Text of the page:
Wednesday, March 26, 2008

Points of Interest: Bat Loss, Patterns, Shariah

Bats like this one are dying en masse in the northeastern United States for unknown reasons. This could be very good news for midges, mosquitoes, and other flying insects that the bats hunt with such amazing grace. Oh, to have the power of sonar but for a day, adding it to our strong tendency to find patterns:

At a more general level, humans are extraordinary open-ended pattern detectors, because we so compulsively inhabit the cognitive niche. Art plays with cognitive patterns at high intensity. The pleasure this generates is an essential part of what it is to be human and matters both at the individual level, for audiences and artists, and at the social level, for the patterns we share (in design, music, dance, and story). The pleasure art’s intense play with patterns affords compels our engagement again and again and helps shape our capacity to create and process pattern more swiftly. Perhaps it even helps explain the so-called Flynn effect, the fact—and it seems to be one—that IQs have risen with each of the last few generations: perhaps as a consequence of the modern bombardment of the high-density patterns of art through television, dvds, music and iPods, computer games, YouTube and the like.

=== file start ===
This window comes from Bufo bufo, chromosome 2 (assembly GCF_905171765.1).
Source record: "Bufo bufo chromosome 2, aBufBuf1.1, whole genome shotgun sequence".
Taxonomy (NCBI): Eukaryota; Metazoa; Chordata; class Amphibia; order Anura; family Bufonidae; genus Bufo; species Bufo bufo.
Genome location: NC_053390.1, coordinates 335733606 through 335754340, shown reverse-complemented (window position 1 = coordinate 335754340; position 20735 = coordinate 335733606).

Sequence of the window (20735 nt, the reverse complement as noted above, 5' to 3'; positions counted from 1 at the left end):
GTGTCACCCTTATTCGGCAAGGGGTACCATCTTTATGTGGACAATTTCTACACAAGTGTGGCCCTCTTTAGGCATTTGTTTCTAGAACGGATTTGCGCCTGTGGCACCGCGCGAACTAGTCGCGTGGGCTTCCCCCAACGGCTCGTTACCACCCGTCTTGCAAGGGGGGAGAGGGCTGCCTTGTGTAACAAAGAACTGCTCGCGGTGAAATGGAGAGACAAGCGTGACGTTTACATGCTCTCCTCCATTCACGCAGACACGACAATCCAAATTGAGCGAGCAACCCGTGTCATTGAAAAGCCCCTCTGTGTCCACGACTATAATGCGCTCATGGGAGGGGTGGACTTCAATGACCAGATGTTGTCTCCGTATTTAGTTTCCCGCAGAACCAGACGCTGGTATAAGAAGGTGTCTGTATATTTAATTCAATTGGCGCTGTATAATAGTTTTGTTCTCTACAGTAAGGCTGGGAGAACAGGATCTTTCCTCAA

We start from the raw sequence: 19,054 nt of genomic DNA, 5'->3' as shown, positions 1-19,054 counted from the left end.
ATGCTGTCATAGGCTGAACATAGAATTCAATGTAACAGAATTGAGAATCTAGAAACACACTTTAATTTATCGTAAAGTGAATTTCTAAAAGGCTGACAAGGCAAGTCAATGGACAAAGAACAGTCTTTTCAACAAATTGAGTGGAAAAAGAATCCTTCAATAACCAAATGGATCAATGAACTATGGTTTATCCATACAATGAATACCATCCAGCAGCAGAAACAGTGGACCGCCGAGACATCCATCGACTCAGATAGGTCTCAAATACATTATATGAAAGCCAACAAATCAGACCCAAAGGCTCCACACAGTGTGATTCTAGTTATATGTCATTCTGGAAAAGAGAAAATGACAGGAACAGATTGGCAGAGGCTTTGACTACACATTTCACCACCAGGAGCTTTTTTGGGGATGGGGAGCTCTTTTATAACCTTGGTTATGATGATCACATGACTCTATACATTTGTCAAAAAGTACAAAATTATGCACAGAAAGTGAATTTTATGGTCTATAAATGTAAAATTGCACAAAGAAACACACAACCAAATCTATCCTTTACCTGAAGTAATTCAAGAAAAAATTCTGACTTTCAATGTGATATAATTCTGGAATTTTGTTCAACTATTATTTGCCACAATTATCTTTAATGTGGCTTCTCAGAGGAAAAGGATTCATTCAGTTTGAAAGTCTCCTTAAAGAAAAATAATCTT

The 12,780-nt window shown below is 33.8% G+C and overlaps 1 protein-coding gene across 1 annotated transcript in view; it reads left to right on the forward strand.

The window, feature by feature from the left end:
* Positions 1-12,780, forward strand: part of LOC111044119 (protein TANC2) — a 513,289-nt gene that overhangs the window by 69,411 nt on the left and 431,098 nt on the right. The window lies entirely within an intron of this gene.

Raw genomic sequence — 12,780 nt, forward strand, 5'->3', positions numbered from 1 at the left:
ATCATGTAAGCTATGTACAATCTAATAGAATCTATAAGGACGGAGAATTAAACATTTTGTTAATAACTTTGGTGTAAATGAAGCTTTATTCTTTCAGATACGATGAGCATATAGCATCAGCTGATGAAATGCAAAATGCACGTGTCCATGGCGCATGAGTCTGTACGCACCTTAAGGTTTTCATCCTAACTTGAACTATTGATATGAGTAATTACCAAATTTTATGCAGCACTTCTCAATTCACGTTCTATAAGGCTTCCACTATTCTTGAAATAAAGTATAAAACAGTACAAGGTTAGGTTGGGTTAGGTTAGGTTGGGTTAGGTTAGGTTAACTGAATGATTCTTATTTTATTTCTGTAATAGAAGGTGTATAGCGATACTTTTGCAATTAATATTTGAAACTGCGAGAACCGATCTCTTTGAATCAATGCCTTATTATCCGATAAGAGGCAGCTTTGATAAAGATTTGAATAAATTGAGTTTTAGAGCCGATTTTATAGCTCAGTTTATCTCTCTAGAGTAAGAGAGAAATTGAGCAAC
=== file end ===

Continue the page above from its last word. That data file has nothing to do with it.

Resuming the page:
Flynn effect notwithstanding, Noah Feldman appears to have spent too much time ignoring patterns and admiring Shariah and not enough time inquiring as to its legitimacy, as Noah Millman points out:
Islamism in the Muslim world is a populist and reactionary movement. And populist reaction does not lead to his ideals of an enlightened clerisy that “checks” abuses of power. Literalism, obscurantism and pedantry are endemic features of populist, reactionary religion which is best understood as a feature of modernism rather than of traditionalism. One of the ways that fundamentalism, a reactionary response to modernism, absorbs modernism is by subverting traditional meritocratic authority – thus, preachers will appeal to the lowest-common-denominator believer by appeals to prejudice and simplistic interpretations, and authority is increasingly derived not from expertise (evaluated by other experts) but by authenticity (as perceived by the crowd).
The furtherance of Shariah is the furtherance of the rule of law? I call batshit.

2 comments:

mikesdak said...

Even if one accepts this idea, the advance of bad law, law that applies unequal standards and punishments, that systematically mistreats large numbers of those it affects, cannot be considered positive.

Dale said...

Noah Feldman needs to dislodge his head from the small space into which it is lodged. This sort of fatuous apologetics will, if left unchecked, give us exactly what he claims to want and then some, at which point he'll be stoned to death in a repurposed soccer stadium for lodging his head in an unholy place.